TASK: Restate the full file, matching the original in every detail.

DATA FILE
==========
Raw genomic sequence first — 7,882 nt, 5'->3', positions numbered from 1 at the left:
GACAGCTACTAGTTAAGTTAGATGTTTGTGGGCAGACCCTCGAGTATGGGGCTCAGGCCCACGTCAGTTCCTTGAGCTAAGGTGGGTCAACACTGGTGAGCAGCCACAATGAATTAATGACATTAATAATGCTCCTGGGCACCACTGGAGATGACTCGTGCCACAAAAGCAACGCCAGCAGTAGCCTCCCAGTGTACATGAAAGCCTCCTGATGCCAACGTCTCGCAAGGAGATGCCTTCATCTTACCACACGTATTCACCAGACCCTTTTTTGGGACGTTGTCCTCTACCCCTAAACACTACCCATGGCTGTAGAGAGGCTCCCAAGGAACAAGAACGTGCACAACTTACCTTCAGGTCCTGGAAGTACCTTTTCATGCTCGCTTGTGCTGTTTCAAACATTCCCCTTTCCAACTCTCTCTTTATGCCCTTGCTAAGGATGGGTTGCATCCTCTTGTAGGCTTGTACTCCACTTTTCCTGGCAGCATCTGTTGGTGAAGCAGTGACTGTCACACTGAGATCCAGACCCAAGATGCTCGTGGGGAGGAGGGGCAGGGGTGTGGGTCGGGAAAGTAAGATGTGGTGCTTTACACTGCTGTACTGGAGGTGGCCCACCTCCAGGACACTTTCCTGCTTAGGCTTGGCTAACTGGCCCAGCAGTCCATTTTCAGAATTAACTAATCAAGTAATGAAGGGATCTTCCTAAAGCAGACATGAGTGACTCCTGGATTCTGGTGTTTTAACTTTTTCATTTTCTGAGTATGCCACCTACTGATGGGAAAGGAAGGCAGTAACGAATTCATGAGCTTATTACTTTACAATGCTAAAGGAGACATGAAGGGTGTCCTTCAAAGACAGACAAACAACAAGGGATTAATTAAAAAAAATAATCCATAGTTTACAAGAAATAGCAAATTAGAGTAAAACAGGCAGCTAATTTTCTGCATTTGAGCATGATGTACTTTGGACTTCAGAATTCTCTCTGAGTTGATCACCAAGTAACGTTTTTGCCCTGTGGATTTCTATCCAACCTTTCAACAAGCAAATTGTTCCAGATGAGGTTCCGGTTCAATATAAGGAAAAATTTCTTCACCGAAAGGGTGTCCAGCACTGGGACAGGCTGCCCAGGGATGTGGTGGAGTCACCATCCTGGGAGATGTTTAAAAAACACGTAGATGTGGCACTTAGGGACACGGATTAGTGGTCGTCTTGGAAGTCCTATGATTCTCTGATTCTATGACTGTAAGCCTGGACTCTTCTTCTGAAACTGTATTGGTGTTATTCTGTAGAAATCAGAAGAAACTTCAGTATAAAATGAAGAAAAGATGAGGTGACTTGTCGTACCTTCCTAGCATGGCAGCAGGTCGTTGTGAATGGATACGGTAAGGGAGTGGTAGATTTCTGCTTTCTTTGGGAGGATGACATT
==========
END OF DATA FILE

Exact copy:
Raw genomic sequence first — 7,882 nt, 5'->3', positions numbered from 1 at the left:
GACAGCTACTAGTTAAGTTAGATGTTTGTGGGCAGACCCTCGAGTATGGGGCTCAGGCCCACGTCAGTTCCTTGAGCTAAGGTGGGTCAACACTGGTGAGCAGCCACAATGAATTAATGACATTAATAATGCTCCTGGGCACCACTGGAGATGACTCGTGCCACAAAAGCAACGCCAGCAGTAGCCTCCCAGTGTACATGAAAGCCTCCTGATGCCAACGTCTCGCAAGGAGATGCCTTCATCTTACCACACGTATTCACCAGACCCTTTTTTGGGACGTTGTCCTCTACCCCTAAACACTACCCATGGCTGTAGAGAGGCTCCCAAGGAACAAGAACGTGCACAACTTACCTTCAGGTCCTGGAAGTACCTTTTCATGCTCGCTTGTGCTGTTTCAAACATTCCCCTTTCCAACTCTCTCTTTATGCCCTTGCTAAGGATGGGTTGCATCCTCTTGTAGGCTTGTACTCCACTTTTCCTGGCAGCATCTGTTGGTGAAGCAGTGACTGTCACACTGAGATCCAGACCCAAGATGCTCGTGGGGAGGAGGGGCAGGGGTGTGGGTCGGGAAAGTAAGATGTGGTGCTTTACACTGCTGTACTGGAGGTGGCCCACCTCCAGGACACTTTCCTGCTTAGGCTTGGCTAACTGGCCCAGCAGTCCATTTTCAGAATTAACTAATCAAGTAATGAAGGGATCTTCCTAAAGCAGACATGAGTGACTCCTGGATTCTGGTGTTTTAACTTTTTCATTTTCTGAGTATGCCACCTACTGATGGGAAAGGAAGGCAGTAACGAATTCATGAGCTTATTACTTTACAATGCTAAAGGAGACATGAAGGGTGTCCTTCAAAGACAGACAAACAACAAGGGATTAATTAAAAAAAATAATCCATAGTTTACAAGAAATAGCAAATTAGAGTAAAACAGGCAGCTAATTTTCTGCATTTGAGCATGATGTACTTTGGACTTCAGAATTCTCTCTGAGTTGATCACCAAGTAACGTTTTTGCCCTGTGGATTTCTATCCAACCTTTCAACAAGCAAATTGTTCCAGATGAGGTTCCGGTTCAATATAAGGAAAAATTTCTTCACCGAAAGGGTGTCCAGCACTGGGACAGGCTGCCCAGGGATGTGGTGGAGTCACCATCCTGGGAGATGTTTAAAAAACACGTAGATGTGGCACTTAGGGACACGGATTAGTGGTCGTCTTGGAAGTCCTATGATTCTCTGATTCTATGACTGTAAGCCTGGACTCTTCTTCTGAAACTGTATTGGTGTTATTCTGTAGAAATCAGAAGAAACTTCAGTATAAAATGAAGAAAAGATGAGGTGACTTGTCGTACCTTCCTAGCATGGCAGCAGGTCGTTGTGAATGGATACGGTAAGGGAGTGGTAGATTTCTGCTTTCTTTGGGAGGATGACATT